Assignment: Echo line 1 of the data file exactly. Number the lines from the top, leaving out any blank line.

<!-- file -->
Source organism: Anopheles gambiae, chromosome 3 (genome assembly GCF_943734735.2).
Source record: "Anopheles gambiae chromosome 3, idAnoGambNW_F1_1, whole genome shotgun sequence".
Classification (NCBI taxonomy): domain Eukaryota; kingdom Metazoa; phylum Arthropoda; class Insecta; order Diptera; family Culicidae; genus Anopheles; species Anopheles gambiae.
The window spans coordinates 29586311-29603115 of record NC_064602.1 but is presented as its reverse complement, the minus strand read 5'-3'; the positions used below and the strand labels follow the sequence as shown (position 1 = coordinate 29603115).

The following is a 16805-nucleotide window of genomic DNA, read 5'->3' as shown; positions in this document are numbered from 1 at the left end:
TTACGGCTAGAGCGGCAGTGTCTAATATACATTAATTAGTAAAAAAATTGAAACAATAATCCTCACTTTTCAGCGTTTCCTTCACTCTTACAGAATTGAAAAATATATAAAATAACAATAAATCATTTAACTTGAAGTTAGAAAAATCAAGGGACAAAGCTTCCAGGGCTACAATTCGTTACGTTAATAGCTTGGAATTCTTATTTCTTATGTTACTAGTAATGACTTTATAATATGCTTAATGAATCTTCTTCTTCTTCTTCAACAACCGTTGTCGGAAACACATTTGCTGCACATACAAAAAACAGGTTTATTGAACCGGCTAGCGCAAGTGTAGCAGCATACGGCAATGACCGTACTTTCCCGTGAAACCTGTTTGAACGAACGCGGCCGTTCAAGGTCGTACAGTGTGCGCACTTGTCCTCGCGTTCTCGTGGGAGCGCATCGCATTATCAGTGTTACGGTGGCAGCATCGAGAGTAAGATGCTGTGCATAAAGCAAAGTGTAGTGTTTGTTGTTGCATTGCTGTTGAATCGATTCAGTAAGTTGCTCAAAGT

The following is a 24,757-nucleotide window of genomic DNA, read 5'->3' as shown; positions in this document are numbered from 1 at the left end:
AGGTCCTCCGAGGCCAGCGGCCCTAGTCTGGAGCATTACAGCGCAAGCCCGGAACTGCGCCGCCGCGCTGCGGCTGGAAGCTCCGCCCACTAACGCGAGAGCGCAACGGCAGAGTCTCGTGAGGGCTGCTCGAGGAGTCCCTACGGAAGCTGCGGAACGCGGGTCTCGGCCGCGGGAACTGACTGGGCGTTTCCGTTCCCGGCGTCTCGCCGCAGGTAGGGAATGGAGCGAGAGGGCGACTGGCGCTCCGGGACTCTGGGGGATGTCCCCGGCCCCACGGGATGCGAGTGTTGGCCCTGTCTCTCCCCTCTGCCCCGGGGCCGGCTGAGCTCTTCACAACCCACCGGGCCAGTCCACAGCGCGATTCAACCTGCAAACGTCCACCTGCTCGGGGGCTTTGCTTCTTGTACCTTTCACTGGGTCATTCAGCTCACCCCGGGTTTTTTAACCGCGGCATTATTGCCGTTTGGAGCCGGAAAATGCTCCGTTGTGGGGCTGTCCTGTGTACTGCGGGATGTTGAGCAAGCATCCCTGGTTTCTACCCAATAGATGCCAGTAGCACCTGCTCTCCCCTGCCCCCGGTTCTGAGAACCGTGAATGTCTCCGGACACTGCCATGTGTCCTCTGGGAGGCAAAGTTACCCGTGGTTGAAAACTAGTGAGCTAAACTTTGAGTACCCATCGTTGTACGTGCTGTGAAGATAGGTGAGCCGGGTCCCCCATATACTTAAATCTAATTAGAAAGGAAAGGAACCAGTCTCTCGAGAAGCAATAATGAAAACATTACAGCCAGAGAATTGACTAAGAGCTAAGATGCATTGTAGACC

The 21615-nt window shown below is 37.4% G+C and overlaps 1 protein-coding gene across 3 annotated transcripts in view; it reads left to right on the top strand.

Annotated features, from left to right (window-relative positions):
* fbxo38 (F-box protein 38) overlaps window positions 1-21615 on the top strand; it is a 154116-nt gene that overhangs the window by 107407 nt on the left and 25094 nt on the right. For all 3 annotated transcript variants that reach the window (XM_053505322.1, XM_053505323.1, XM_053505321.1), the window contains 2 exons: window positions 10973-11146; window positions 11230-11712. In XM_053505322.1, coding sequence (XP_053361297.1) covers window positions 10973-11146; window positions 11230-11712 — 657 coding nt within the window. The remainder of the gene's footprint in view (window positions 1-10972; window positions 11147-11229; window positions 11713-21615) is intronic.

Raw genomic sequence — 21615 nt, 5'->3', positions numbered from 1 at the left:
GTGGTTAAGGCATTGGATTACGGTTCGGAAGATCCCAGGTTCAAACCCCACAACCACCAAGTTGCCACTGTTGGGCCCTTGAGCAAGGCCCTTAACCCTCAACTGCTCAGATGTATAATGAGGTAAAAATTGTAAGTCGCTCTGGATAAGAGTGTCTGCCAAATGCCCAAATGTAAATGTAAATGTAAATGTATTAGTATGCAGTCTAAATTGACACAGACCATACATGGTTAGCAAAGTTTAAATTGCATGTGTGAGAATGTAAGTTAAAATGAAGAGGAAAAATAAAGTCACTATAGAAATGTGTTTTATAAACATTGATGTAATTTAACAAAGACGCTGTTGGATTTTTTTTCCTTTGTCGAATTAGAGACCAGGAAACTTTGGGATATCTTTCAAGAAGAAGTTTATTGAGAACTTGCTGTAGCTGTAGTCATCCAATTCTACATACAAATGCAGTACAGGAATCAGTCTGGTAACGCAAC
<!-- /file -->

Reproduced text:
Source organism: Anopheles gambiae, chromosome 3 (genome assembly GCF_943734735.2).